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Greetings from London!
I've made the trip "across the pond" to address the Annual Energy Consultation of the Windsor Energy Group (WEG) on the current state of the energy market.
This highly exclusive series of private meetings is held at Windsor Castle outside London, and features some of the most gifted and powerful energy minds in the world.
Once again, I will be taking you inside.
This is the seventh year I have addressed this high-level meeting. WEG was founded under a royal charter from Queen Elizabeth II, and the annual conclave occurs while the royal family is in residence at Windsor, the oldest inhabited castle in the world.
It brings together some of the major energy figures from six continents, along with policy makers, private sector leaders, and ambassadors.
As is custom, these discussions will take place under Chatham House rules. Those rules dictate that the conclusions and themes can be made public, as long as the opinions aren't attributed to named individuals.
These rules allow for frank exchanges, which rarely happens at other high-powered gatherings.
These are the folks who will decide what the energy market looks like over the next 12 months.
And what I learn here will give us a rare (and profitable) peek into where the energy market goes from here...
Given London's leading position as the international location of choice for raising capital in the energy markets, what I learn here will be invaluable. More energy-related deals are funded in London than anywhere else in the world.
In fact, as significant new market developments collide, the importance of "The City" (London's financial district) in funding major energy projects will be tested in 2015.
As it turns out, the topics I'm going to address involve several of these same issues.
Addressing a $5 Trillion Global Problem in the Energy Market
I have been invited to brief the assembled notables on three vital aspects of the current energy market: infrastructure, consolidation, and debt. Each is fundamental to the capital structure that's essential to a world that's increasingly hungry for energy.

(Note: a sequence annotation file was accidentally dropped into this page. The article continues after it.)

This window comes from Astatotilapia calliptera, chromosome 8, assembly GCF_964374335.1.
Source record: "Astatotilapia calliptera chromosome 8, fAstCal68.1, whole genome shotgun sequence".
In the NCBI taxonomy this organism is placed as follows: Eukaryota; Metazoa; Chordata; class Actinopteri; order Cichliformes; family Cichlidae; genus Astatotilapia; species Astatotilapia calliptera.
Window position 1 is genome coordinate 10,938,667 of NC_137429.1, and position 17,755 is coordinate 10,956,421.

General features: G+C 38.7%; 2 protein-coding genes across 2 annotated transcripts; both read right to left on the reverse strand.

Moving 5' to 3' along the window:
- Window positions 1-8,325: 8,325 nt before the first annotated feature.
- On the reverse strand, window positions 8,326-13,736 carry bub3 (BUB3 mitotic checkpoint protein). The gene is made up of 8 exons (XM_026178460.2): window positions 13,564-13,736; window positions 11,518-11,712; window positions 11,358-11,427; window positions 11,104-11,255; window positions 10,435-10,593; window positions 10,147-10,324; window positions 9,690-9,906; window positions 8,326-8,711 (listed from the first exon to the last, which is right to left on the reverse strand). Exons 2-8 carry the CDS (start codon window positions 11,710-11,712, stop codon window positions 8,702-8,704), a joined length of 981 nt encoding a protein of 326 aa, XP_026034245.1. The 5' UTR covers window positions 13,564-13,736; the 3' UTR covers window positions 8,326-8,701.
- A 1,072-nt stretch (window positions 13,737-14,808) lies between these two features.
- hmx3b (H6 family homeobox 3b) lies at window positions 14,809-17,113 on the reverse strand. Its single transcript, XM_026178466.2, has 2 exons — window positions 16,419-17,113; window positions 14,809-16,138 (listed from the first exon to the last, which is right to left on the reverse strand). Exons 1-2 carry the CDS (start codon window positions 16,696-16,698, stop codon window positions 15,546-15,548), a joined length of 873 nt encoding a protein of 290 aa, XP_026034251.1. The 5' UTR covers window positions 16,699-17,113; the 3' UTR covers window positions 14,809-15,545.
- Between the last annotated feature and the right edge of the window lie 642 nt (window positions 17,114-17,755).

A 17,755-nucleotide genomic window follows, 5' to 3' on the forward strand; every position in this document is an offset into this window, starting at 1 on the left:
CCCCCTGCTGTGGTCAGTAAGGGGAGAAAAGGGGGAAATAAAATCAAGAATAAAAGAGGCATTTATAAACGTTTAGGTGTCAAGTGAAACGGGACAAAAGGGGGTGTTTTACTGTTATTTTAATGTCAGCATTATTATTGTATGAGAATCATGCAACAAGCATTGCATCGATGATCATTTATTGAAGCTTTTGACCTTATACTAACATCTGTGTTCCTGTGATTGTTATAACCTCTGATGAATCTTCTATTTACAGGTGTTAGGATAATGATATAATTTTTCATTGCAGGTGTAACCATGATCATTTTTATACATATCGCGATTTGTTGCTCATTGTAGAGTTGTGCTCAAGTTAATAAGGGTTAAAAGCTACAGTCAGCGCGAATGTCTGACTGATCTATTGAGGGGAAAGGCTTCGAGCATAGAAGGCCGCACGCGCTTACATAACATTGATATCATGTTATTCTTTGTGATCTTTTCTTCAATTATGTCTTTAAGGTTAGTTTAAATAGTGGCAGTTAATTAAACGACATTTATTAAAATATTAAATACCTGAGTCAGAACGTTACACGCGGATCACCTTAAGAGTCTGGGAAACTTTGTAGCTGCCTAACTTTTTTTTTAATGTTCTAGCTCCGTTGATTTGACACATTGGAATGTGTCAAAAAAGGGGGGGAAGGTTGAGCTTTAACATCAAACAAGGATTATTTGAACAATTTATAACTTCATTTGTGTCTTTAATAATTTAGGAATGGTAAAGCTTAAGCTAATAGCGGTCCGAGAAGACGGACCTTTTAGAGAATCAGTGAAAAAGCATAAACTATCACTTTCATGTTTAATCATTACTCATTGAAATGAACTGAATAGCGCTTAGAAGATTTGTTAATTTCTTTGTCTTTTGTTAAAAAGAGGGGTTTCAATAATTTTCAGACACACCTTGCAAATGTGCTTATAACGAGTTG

Today's issue will cover the first two items, while our next discussion will address the 800 lb. gorilla in the room - the worsening energy debt picture.
First, the infrastructure crisis is intensifying. Across the globe, the absolute majority of the physical assets needed in the upstream-midstream-downstream process must be replaced. In addition, billions of people remain without access to electricity, heat, or transport fuel.
The combination of replacing what exists along with what is needed will cost anywhere from $2 to $5 trillion between now and 2035. The lower figure is what's needed to keep pace with expected demand in places that already have access to energy. The higher figure includes adding a minimum connection to those currently without.
About the Author
Dr. Kent Moors is an internationally recognized expert in oil and natural gas policy, risk assessment, and emerging market economic development. He serves as an advisor to many U.S. governors and foreign governments. Kent details his latest global travels in his free Oil & Energy Investor e-letter. He makes specific investment recommendations in his newsletter, the Energy Advantage. For more active investors, he issues shorter-term trades in his Energy Inner Circle.